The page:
Studying Puddles

Rain is part of the environmental cycle. So rain is seen every now and again, whether we like it or not! So it makes sense to produce 3D scenes that include wet surfaces and puddles. In this article I will be studying how rain affects materials and how to re-produce them in the virtual environment. To start I set out after a rainy day to take some photo’s in my local area. Paying particular attention to how rain affects tarmac. The way light bounces back from the wet tarmac really equalises the scene.

puddles edit

This is the result of the tutorial video. This gave me a node setup I understood by following the tutorial. So adding modifications is easy and understandable. From the result I highlighted areas for improvement. I wanted to take full advantage of the displacement map; so that the water slips into the lower spaces in detail. To do this I multiplied the bump map in the material nodes to get this result.

Realflow Demo

I learnt from my time at The-Neighbourhood that Realflow (particle simulation engine) can be used to create complicated and realistic water effects. This software is largely used in the VFX industry to create such effects for films and simulations.

I’ve spent some time learning this software and I’m happy to post my first results!

Using 3DS Max allowed me to use 3rd party render engines, giving me fantastic results! Although importing Realflow simulations does not support motion blur, I found rendering a short sequence then bluing them together afterwards created a similar result.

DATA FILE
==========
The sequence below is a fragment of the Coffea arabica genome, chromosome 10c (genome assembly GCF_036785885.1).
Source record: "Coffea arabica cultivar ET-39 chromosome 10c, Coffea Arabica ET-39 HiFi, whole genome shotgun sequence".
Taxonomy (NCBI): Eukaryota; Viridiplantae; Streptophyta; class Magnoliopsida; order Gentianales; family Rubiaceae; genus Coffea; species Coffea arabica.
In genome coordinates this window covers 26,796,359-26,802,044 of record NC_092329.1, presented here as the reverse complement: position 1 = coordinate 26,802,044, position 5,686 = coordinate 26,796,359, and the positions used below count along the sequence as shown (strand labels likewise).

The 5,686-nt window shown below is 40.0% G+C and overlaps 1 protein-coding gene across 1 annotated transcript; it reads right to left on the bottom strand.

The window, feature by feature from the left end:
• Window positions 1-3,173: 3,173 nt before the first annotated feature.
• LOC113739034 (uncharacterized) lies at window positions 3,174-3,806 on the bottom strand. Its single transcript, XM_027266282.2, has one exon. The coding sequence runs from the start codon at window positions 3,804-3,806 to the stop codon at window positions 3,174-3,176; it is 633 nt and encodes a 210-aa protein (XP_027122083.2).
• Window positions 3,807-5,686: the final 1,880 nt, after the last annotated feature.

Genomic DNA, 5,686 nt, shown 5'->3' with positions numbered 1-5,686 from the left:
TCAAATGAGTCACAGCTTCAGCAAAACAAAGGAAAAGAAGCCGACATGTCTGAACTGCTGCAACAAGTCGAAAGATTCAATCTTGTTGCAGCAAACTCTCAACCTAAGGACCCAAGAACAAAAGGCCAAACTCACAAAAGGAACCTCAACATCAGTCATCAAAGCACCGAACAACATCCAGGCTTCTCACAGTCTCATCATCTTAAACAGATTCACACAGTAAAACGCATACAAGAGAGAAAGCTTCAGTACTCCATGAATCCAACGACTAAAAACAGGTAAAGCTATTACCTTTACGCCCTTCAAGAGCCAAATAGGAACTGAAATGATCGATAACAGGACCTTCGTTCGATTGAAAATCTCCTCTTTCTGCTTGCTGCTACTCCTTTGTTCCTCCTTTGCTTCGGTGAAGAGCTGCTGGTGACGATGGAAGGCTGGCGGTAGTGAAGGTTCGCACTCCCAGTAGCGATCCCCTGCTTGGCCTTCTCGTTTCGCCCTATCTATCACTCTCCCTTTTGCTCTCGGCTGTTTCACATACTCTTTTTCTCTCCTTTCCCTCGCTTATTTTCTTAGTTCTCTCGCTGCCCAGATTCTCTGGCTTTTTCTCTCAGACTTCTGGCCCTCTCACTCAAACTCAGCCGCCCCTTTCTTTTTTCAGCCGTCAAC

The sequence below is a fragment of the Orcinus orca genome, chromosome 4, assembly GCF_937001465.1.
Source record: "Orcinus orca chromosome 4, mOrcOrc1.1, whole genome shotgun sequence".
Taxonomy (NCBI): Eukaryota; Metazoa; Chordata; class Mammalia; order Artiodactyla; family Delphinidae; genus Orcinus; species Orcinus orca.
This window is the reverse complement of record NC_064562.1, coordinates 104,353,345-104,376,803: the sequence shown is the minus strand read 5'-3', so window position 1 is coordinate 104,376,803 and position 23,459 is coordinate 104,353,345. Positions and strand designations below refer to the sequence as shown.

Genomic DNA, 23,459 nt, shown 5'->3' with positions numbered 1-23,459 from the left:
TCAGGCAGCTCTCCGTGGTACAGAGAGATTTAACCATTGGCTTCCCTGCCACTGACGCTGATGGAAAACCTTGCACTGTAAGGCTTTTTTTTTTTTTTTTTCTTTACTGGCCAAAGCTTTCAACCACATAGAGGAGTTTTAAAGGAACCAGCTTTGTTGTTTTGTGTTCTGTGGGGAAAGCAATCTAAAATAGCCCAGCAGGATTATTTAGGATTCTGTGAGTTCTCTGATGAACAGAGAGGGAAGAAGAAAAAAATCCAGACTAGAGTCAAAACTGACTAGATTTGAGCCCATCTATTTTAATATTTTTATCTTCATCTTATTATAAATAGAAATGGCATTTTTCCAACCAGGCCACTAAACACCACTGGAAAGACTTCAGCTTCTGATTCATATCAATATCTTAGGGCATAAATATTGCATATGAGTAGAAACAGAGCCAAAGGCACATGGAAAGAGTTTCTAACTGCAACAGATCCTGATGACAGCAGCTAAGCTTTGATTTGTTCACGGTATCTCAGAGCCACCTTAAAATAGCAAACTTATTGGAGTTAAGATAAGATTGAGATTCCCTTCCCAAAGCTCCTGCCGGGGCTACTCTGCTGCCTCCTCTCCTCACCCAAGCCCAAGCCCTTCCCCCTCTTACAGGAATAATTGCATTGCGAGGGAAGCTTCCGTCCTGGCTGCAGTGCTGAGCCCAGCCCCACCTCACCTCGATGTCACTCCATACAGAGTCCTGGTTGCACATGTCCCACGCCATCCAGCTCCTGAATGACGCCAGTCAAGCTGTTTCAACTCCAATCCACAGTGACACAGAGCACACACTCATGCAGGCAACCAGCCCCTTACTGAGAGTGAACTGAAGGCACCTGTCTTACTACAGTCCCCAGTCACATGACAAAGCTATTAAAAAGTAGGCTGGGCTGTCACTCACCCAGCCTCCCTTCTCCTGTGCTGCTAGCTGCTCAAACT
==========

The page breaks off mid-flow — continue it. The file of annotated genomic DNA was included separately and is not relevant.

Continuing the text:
Excited to use Realflow in future projects!

Under shallow water Hotel

Another personal project during my time at The-Neighbourhood. I was experimenting with using caustics in the Vray rendering engine and came up with the idea to produce a caustics lit scene. This scene is a corridor for a underground hotel. The ceiling is glass and allows the light to glimmer through the shallow water causing interesting and moving lighting.

Ink and cream clouds

Inspired by the work of Alberto Seveso, I set out to create a small set of images using my EOS700d and a small fish tank filled to the rim with water. After a small amount of research I found cream was best to produce these cloud like forms when dropped into the water. Temperature of the water was important, too cold and the inks would drop to the bottom, too warm and they would hug the surface. Shooting in RAW helps me pull out the natural colours taken from the camera that I can then boost in Photoshop later.

I would like to revisit this form of photography using a slight more lit setup, thus allowing less depth of focus to capture more of the detail.

Colourful Characters

collll test proof3


For this project we had to create a set of letters that are graphically/aesthetically pleasing. My main inspiration for this water themed result came from studying the photography work of Martin Waugh, Jack Long and Corrie White. These artists have a common interest in capturing the movement of water. The use of coloured inks to improve their photography gave me the idea of chemicals in the lab. The colourful chemicals have spilt into letters, and the circle around the letter gives an impression of a microscope aswell as the low depth of field.